At this point, the history of Carraro and the “castle” meets the history of the Tovrea family.

Edward Ambrose (“E.A.”) Tovrea was born in Illinois in 1861 and moved to Kansas at the age of 10 where he worked on a cattle ranch. He started a freight company that transported goods between western states and eventually settled in Arizona where he built and owned butcher shops throughout the state, founding the Arizona Packing Company, later known as the Tovrea Packing Company.

In 1931, E.A. and his second wife, Della, purchased the castle with 44 acres from Alessio Carraro. Now this is not part of the official story, but I found it online and maybe it’s the real reason Carrara had to sell the property:

Carraro’s dream of a resort hotel and a subdivision of fine homes ended a few months later. For some time, Carraro had tried unsuccessfully to buy 40 acres adjacent to his land that would serve as an important buffer between his property and a stockyard and meat packing plant. When the acreage finally was sold, it went not to Carraro, but to the owner of the nearby packing company E. A. Tovrea.

Tovrea promptly put up sheep pens on the land. That was it for Carraro, who figured few people would be interested in buying a nice home next to a flock of sheep. In June, 1931, Carraro accepted an offer from a real estate agent for the hotel and much of the property. Unknown to him was that the buyer was Della Tovrea.

What rotten luck. I’ve seen photos of the descendents of Carrara and Tovrea together in a friendly manner, but this must have been such a blow to Carrara.

That stockyard came to be part of the Tovrea Stockyards. Can you imagine the smell in the heat of the summer?

E.A. passed away within a year, leaving behind a son who took over the family businesses. Della Tovrea resided in the castle until her death in 1969. During the time the property was owned by the Tovreas, features added to the gardens include a large concrete patio just east of the castle, a rose garden, an aviary, and a reflecting pool. The pool reflected an enormous sahuaro. The sahuaro is now a skeleton only 1/3 its original height.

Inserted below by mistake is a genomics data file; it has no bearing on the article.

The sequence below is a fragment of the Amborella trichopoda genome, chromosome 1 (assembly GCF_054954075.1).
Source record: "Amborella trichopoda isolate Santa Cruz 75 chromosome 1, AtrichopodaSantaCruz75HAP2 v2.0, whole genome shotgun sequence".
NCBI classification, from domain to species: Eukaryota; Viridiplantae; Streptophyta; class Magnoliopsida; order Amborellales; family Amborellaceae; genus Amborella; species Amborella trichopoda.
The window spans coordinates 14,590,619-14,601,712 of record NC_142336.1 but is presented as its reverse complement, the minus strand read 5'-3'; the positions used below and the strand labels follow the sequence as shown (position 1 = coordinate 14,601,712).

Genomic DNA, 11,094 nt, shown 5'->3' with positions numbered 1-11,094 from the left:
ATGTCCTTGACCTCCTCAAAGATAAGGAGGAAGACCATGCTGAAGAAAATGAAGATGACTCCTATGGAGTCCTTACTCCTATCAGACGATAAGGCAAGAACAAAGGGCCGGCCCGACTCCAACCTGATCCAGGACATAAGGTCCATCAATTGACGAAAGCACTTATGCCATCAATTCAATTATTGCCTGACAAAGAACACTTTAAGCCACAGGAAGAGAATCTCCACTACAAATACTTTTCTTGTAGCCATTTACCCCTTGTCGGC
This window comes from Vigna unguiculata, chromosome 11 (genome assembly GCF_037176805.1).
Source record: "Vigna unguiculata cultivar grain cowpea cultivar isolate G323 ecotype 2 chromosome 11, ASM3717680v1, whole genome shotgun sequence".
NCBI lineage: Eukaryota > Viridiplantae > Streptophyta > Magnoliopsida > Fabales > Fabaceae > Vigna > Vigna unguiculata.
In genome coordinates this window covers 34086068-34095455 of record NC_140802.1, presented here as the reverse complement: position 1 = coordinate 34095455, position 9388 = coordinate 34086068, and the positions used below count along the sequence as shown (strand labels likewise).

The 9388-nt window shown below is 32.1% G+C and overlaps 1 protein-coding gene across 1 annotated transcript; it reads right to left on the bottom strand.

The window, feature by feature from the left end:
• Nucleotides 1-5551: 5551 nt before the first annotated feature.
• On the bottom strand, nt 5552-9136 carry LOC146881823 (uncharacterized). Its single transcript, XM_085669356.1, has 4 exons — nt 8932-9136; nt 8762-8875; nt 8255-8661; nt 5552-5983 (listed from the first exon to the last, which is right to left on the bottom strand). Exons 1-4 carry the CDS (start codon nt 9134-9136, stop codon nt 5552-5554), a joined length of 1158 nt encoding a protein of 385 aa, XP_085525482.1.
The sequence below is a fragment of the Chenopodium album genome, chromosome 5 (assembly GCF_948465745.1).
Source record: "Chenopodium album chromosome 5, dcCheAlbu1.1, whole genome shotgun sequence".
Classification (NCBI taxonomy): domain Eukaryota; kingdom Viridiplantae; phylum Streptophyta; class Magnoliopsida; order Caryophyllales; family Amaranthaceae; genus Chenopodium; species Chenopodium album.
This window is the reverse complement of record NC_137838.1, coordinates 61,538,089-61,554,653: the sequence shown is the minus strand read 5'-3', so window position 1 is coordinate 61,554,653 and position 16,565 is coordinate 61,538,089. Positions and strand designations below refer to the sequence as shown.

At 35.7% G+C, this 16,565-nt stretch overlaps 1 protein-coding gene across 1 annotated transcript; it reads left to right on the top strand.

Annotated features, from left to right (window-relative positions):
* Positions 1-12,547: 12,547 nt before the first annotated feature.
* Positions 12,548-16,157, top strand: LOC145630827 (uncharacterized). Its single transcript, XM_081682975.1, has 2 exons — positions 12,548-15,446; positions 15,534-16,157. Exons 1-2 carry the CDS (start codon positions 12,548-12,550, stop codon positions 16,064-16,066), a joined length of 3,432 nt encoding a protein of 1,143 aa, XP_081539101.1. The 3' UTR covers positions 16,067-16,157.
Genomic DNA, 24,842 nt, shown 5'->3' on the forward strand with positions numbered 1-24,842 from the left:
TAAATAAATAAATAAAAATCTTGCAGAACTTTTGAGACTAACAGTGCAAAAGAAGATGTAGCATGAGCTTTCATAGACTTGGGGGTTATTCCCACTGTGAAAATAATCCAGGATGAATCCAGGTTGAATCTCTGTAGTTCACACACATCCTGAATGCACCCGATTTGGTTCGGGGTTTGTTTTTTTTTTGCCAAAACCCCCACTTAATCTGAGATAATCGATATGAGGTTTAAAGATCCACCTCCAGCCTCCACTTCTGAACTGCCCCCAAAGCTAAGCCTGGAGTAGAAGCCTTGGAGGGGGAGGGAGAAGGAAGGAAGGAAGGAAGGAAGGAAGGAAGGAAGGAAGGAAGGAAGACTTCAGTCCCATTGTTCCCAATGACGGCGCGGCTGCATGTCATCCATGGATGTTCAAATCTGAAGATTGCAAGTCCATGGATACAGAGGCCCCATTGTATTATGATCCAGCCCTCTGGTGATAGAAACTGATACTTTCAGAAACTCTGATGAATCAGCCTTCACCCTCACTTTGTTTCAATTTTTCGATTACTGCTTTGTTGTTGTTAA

There are a lot of small outbuildings on the property, but most are completely falling apart.  The well house is one of the few that still stands. You can see it below.

Near the well house is the dovecote which is completely fallen apart. The dovecote was to keep pigeons to feed the many workers.

Another outbuilding was a little kennel for the dogs. It was just a large free-standing cage. The guide explained that this was built for the protection of the dogs because of the dangerous predators in the area. Hello! So the dogs are inside this cage the size of a small bathroom and the bobcats, mountain lions, javelina, coyotes, and God knows what else, are LUNGING at them from the outside. How many dogs ended up with heart attacks?!

Della Tovrea was a very important person in the Arizona Democratic Party and the only woman representative for Arizona at the 1936 convention.  In her later years, she began sleeping in the kitchen. I have no idea why she slept in the kitchen. She had developed a fear of being locked in her huge bank-type vault in the basement by burglars and had had the lock disabled. One night while she slept just feet away from her beautiful blue kitchen sink two burglars did break in and force her to take them around the house pointing out the valuables. There are two different stories about how a bullet hole was made in the kitchen ceiling that night. In one version, a burglar shot his gun. In another version, it was Della herself and her old Colt. When the men left in their pink Cadillac (no relation to Mary Kay or Elvis, to my knowledge), she had no way (in 1969!) to contact the police or the caretakers who lived in a cottage on the grounds and had to make her way to their house in the pouring rain. She died two months later, possibly of pneumonia.

The cast of characters in the story of Tovrea Castle would make for a picaresque novel, to be sure, and I think Della was the greatest piece of work of all. I have a soft spot, though, for Carrara who was a dreamer who repurposed creatively (the blue sink might have come from elsewhere, as did the maple floors and other features of the building and grounds). He took risks and couldn’t withstand the machinations of “bottom line Tovrea,” as I like to think of him.

Today the basement is a tiny museum of Carraro Heights. The ceiling is the bird’s nest style (with hidden eggs throughout). And there are tunnels leading outside.

The Boy Scouts made and installed green ladder stairs around the property. These are views far away and up close.

In 1993, the Castle and the 44 acre Cactus Gardens were purchased from the Tovrea Family Estate by the City of Phoenix which now maintains the National Register of Historic Places property and runs the tours. But at some point somebody else must have run tours here because in the basement there is an old sign.

When I asked why it’s necessary to buy tickets so many months in advance, the tour guides explained to me that they don’t have enough docents. I’d almost swear the one lady looked at me pointedly and hopefully at that moment.